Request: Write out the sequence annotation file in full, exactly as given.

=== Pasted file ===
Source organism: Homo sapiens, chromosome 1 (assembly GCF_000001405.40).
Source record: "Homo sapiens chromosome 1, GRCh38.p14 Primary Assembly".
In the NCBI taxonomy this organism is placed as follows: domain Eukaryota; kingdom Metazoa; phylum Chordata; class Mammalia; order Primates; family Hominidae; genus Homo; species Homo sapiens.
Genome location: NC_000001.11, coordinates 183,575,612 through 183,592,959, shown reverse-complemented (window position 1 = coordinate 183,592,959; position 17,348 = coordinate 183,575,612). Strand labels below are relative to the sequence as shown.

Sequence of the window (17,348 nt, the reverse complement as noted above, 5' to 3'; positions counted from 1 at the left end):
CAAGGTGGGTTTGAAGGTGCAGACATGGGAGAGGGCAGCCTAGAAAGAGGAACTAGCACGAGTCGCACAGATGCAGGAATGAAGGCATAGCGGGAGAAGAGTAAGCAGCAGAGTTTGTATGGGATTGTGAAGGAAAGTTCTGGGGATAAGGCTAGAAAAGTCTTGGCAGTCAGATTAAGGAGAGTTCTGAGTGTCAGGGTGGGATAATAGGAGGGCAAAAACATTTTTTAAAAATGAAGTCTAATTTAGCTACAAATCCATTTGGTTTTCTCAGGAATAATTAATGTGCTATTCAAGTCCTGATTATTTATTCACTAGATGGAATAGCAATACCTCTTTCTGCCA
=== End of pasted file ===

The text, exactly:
Source organism: Homo sapiens, chromosome 1 (assembly GCF_000001405.40).
Source record: "Homo sapiens chromosome 1, GRCh38.p14 Primary Assembly".
In the NCBI taxonomy this organism is placed as follows: domain Eukaryota; kingdom Metazoa; phylum Chordata; class Mammalia; order Primates; family Hominidae; genus Homo; species Homo sapiens.
Genome location: NC_000001.11, coordinates 183,575,612 through 183,592,959, shown reverse-complemented (window position 1 = coordinate 183,592,959; position 17,348 = coordinate 183,575,612). Strand labels below are relative to the sequence as shown.

Sequence of the window (17,348 nt, the reverse complement as noted above, 5' to 3'; positions counted from 1 at the left end):
CAAGGTGGGTTTGAAGGTGCAGACATGGGAGAGGGCAGCCTAGAAAGAGGAACTAGCACGAGTCGCACAGATGCAGGAATGAAGGCATAGCGGGAGAAGAGTAAGCAGCAGAGTTTGTATGGGATTGTGAAGGAAAGTTCTGGGGATAAGGCTAGAAAAGTCTTGGCAGTCAGATTAAGGAGAGTTCTGAGTGTCAGGGTGGGATAATAGGAGGGCAAAAACATTTTTTAAAAATGAAGTCTAATTTAGCTACAAATCCATTTGGTTTTCTCAGGAATAATTAATGTGCTATTCAAGTCCTGATTATTTATTCACTAGATGGAATAGCAATACCTCTTTCTGCCA